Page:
Tell us more about your company, Everlaw, for our readers who may not be familiar. What do you do differently there?
Everlaw blends modern design with cutting-edge technology to help corporations, law firms and government entities solve the toughest problems in the legal industry. Our elegant, cloud-based ediscovery platform features drag-and-drop uploading, flexible productions, blink-speed search, automatic predictions based on machine learning and robust real-time collaboration so legal practitioners can focus on what they do best. Everlaw’s clients include 8 of the top 10 class action firms and is used by state attorneys general in every state.
You have a Phd in computer science. How did you go from academia to founding your own company? Was it a natural transition for you? What were some of the challenges you faced?
I got into the legal field by accident. When I was in grad school, a law firm approached the Computer Science department looking for a technical expert in a particular area. I ended up working with them part-time while in school and got to learn first-hand about the technical challenges in law—neat stuff.
I wouldn’t say founding a company was a natural transition for me, though I’ve very much enjoyed the challenge. I’ve always thought of myself as a better teammate than captain, so making that adjustment has been a major growth opportunity for me.
What attracted you to the area of eDiscovery? What are the unique challenges of working in this niche?
Some attractions first:
- There is a clear need for better technology. The volume and complexity of discoverable data has been growing geometrically for decades, and yet, lawyers are still expected to find the important stuff just as well.
- From a nerd perspective—and I am a huge nerd—the discovery problem is gloriously deep. This isn’t a chat app where after Version 1.0, improvements are superficial. Finding the needle in the haystack in discovery requires bringing to bear a huge and varied set of computer science and design specialties. It’s kept me (and our team) excited about the product every single day, and it still feels like we’re just getting started.
- It’s a niche! Many people (whether potential investors or potential hires) have never heard of it. There is a lot of education required.
- There is a healthy dose of cynicism in the space. People have been promising “fast and easy” forever, so we have to work extra hard to get someone in front of an Everlaw demo, at which point they realize we’ve actually done it.
Everlaw captured the attention of the legaltech world back in January 2016 when it was announced that Andreessen Horowitz led your $8.1 million Series A financing. How did you get a mainstream VC firm to get excited about legaltech?
Andreessen Horowitz board partner Steven Sinofsky, who heard my pitch, was at Microsoft during United States v. Microsoft. Luckily for me, he was intimately aware of the challenges posed by discovery and also had the engineering background to appreciate how great technology could address those challenges.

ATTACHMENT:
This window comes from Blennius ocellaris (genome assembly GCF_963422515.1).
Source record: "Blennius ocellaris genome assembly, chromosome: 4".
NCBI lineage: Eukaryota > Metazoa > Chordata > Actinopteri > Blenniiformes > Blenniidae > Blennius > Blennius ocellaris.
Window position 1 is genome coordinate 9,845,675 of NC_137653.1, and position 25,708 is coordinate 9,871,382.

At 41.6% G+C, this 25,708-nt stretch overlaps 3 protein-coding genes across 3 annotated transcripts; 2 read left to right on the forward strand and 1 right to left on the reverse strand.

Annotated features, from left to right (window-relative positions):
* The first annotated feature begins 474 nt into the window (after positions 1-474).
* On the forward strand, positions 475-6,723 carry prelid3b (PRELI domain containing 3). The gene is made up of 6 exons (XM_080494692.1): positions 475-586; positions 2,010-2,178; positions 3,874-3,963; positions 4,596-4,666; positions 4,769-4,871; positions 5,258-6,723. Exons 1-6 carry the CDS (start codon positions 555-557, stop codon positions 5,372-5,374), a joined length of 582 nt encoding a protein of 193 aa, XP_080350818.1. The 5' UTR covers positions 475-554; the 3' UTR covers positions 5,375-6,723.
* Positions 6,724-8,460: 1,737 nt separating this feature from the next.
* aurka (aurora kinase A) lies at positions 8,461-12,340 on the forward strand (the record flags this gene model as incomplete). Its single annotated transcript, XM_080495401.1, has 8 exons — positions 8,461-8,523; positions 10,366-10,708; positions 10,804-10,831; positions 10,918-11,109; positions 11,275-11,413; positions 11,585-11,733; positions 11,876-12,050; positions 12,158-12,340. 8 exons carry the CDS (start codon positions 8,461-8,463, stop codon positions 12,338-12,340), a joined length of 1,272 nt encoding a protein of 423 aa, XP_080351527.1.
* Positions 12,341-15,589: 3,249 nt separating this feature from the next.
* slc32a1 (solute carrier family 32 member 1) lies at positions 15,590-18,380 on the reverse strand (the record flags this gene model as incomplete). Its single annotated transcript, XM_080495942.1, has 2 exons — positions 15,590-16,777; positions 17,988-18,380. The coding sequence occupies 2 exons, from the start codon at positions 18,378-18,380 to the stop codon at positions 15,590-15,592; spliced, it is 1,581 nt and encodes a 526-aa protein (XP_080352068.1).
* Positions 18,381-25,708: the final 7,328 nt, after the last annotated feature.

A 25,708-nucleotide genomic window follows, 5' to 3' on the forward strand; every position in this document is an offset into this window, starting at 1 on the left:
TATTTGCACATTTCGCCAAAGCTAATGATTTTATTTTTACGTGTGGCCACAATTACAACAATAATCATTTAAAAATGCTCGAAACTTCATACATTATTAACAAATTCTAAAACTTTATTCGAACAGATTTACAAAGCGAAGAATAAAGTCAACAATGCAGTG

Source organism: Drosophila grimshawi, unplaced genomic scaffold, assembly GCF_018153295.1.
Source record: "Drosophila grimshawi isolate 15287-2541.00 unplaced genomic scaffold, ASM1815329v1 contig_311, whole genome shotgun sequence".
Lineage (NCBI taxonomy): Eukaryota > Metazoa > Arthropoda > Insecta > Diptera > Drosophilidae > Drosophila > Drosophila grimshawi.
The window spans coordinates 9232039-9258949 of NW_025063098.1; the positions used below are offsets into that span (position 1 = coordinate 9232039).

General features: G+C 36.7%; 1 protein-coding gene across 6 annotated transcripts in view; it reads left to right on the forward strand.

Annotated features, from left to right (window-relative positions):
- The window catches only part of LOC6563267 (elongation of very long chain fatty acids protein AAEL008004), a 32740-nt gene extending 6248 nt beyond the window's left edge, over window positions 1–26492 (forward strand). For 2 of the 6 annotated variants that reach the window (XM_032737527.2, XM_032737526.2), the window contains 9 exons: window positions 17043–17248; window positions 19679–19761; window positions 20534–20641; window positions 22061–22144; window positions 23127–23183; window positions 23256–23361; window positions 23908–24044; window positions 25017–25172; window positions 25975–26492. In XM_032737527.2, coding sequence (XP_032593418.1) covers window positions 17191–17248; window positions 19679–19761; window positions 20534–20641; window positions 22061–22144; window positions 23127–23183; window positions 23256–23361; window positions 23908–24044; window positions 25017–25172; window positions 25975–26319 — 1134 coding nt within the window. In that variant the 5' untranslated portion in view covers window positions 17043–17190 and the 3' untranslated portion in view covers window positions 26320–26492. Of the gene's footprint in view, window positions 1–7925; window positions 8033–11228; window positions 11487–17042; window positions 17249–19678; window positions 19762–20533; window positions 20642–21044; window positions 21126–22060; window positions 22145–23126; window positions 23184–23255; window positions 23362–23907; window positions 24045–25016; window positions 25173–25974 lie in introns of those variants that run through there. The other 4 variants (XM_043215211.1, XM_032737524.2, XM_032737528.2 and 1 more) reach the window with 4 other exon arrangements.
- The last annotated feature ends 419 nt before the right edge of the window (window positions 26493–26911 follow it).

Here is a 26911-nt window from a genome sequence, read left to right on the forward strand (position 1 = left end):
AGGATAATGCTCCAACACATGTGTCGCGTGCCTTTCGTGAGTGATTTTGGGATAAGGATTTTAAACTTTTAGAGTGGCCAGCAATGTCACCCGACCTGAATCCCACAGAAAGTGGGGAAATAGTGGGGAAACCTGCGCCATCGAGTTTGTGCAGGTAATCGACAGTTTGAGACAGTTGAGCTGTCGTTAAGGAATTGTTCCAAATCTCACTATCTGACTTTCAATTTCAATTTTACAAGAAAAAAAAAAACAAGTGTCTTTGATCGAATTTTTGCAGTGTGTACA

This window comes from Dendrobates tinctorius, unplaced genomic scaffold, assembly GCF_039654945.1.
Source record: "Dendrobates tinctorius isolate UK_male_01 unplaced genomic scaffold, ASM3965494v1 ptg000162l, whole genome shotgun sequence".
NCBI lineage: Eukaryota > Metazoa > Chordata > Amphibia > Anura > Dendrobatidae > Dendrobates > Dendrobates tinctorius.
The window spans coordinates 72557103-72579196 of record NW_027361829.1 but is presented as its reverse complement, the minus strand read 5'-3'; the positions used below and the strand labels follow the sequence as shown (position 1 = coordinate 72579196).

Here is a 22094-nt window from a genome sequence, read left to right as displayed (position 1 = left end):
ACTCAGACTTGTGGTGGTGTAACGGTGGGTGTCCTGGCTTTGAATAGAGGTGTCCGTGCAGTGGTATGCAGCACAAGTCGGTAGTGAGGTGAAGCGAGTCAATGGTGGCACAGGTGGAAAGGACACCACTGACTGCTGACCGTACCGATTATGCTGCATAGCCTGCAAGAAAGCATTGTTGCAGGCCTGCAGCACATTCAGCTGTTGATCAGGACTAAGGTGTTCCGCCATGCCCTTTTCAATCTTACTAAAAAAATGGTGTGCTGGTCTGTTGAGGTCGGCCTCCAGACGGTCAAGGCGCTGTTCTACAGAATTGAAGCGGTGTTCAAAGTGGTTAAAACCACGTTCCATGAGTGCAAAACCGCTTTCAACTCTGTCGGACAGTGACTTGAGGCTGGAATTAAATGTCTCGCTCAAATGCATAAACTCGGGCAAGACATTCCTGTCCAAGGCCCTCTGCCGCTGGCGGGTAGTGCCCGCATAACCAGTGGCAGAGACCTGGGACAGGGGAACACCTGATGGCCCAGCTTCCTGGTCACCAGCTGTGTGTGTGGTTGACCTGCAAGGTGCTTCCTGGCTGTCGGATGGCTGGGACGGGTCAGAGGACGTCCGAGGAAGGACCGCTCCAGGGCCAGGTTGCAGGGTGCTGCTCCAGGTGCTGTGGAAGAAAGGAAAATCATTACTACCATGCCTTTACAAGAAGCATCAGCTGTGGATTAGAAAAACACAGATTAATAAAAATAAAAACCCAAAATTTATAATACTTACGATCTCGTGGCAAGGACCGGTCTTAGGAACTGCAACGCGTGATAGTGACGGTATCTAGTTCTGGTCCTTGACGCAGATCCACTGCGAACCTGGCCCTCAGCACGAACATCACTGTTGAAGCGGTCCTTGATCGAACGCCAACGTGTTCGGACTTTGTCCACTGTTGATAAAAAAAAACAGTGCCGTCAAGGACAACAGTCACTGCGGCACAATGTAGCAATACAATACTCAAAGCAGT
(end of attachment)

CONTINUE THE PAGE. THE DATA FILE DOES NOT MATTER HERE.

What are your tips for other legaltech companies that are currently starting out and looking to attract early investor capital?
The good news is that legaltech is definitely heating up! Go after investment firms who have experience in legal or, better yet, a VC partner who’s a former attorney. People will invest in what they know, so do your homework.
You recently said in TechRepublic that entrepreneurs should resist the urge to check their phones in order to think more big picture thoughts. What other advice do you have for entrepreneurs? What are the most important lessons that you’ve learned about entrepreneurship?
Details matter. Be explicit. Great organizations require superb communication and consistency, and none of that happens by accident.
You’ve been quoted as saying about AI and legaltech that, “I’m quite sure it won’t replace attorneys any time soon. In fact, attorneys are some of the people who stand to benefit most from its advance.” Do you find that many lawyers fear AI?
Yes, it’s a recurring theme in “what’s-next?”-style legal conferences. From most frequent to least frequent, I see (1) lawyers who aren’t threatened by and don’t care about AI; (2) lawyers who are concerned about AI eroding their job prospects; and (3) lawyers excited about what AI can do for them. I’d like to start seeing more people in this third category!
Is the legal profession ready to embrace legal technology?
For sure. Like other professionals, lawyers love good, functional technology. That’s why they were so quick to adopt smartphones like Blackberries. I think they are discerning clients so the challenge is on us, as vendors, to make great technology that they’ll want to use (rather than have to use).
We ask everyone the same final question: What non-work related invention would you like to have right now?
When I’m meeting someone, something that tells me their name (obviously), and whether and where I’ve met them before.